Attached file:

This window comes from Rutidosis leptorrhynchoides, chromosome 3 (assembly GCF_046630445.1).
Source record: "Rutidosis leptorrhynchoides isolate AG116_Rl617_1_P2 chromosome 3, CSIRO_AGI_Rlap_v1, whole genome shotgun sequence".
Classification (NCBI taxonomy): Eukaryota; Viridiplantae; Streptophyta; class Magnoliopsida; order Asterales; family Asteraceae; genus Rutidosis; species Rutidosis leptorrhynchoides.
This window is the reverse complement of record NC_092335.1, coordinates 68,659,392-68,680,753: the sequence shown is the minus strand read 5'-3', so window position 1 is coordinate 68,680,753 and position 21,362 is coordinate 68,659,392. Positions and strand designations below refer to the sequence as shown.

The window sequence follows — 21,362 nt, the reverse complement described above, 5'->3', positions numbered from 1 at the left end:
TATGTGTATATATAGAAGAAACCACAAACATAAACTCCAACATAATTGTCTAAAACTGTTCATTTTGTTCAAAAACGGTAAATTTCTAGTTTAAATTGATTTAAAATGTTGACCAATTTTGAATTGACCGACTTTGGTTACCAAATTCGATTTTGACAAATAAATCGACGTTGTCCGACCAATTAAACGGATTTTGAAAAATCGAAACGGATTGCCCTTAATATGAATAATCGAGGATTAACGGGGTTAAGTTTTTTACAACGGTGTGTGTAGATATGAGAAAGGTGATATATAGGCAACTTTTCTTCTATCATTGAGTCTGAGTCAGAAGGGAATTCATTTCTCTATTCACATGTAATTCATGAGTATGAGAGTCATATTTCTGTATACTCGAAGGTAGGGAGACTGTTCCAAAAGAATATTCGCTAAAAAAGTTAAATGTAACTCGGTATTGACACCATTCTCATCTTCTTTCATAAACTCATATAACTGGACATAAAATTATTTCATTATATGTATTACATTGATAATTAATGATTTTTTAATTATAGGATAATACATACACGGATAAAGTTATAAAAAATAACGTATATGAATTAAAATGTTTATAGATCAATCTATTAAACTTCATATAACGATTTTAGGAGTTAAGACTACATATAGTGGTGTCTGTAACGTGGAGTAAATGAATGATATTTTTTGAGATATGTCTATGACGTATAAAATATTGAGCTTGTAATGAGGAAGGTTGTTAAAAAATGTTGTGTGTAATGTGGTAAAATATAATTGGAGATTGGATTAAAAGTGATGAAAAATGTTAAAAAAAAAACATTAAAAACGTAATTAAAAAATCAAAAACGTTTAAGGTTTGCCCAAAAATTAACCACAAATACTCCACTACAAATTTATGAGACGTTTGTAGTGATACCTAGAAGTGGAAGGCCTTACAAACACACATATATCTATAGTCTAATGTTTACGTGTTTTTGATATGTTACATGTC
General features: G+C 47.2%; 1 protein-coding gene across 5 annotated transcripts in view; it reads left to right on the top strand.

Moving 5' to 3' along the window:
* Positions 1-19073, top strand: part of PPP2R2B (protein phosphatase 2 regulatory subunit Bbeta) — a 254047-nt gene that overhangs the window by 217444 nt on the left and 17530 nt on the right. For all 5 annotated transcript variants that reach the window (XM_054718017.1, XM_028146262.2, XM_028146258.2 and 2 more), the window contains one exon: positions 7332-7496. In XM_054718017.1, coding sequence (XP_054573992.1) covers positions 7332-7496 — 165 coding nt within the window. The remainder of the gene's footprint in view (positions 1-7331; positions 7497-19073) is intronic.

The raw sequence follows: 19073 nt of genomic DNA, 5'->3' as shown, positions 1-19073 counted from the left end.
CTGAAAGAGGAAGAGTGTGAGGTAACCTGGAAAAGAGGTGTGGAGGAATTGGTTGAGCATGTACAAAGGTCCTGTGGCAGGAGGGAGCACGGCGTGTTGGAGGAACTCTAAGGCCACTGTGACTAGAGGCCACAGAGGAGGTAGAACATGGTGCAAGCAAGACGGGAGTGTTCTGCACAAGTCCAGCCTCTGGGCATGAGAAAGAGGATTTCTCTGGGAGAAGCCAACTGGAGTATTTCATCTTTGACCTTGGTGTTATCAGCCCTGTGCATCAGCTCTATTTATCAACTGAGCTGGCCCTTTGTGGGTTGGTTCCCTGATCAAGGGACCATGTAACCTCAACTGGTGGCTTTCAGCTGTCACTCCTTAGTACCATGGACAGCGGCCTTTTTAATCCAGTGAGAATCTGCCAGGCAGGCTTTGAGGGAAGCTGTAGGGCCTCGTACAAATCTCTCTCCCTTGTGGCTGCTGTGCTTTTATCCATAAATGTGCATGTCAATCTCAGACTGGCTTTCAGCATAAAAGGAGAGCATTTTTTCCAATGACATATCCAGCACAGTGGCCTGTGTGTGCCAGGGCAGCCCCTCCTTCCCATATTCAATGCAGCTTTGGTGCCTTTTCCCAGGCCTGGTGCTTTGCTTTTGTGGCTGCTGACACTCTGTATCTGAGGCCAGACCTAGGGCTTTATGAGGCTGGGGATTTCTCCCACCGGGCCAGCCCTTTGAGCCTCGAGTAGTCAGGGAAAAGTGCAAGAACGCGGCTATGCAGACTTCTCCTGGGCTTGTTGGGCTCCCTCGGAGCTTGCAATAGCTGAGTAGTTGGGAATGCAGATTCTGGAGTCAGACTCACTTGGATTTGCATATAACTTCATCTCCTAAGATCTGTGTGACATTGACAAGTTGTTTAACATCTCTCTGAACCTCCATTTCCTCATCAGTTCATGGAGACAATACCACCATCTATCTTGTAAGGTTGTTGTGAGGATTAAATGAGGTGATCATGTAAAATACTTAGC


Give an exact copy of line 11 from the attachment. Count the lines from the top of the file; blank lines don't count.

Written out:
CTGAAAGAGGAAGAGTGTGAGGTAACCTGGAAAAGAGGTGTGGAGGAATTGGTTGAGCATGTACAAAGGTCCTGTGGCAGGAGGGAGCACGGCGTGTTGGAGGAACTCTAAGGCCACTGTGACTAGAGGCCACAGAGGAGGTAGAACATGGTGCAAGCAAGACGGGAGTGTTCTGCACAAGTCCAGCCTCTGGGCATGAGAAAGAGGATTTCTCTGGGAGAAGCCAACTGGAGTATTTCATCTTTGACCTTGGTGTTATCAGCCCTGTGCATCAGCTCTATTTATCAACTGAGCTGGCCCTTTGTGGGTTGGTTCCCTGATCAAGGGACCATGTAACCTCAACTGGTGGCTTTCAGCTGTCACTCCTTAGTACCATGGACAGCGGCCTTTTTAATCCAGTGAGAATCTGCCAGGCAGGCTTTGAGGGAAGCTGTAGGGCCTCGTACAAATCTCTCTCCCTTGTGGCTGCTGTGCTTTTATCCATAAATGTGCATGTCAATCTCAGACTGGCTTTCAGCATAAAAGGAGAGCATTTTTTCCAATGACATATCCAGCACAGTGGCCTGTGTGTGCCAGGGCAGCCCCTCCTTCCCATATTCAATGCAGCTTTGGTGCCTTTTCCCAGGCCTGGTGCTTTGCTTTTGTGGCTGCTGACACTCTGTATCTGAGGCCAGACCTAGGGCTTTATGAGGCTGGGGATTTCTCCCACCGGGCCAGCCCTTTGAGCCTCGAGTAGTCAGGGAAAAGTGCAAGAACGCGGCTATGCAGACTTCTCCTGGGCTTGTTGGGCTCCCTCGGAGCTTGCAATAGCTGAGTAGTTGGGAATGCAGATTCTGGAGTCAGACTCACTTGGATTTGCATATAACTTCATCTCCTAAGATCTGTGTGACATTGACAAGTTGTTTAACATCTCTCTGAACCTCCATTTCCTCATCAGTTCATGGAGACAATACCACCATCTATCTTGTAAGGTTGTTGTGAGGATTAAATGAGGTGATCATGTAAAATACTTAGC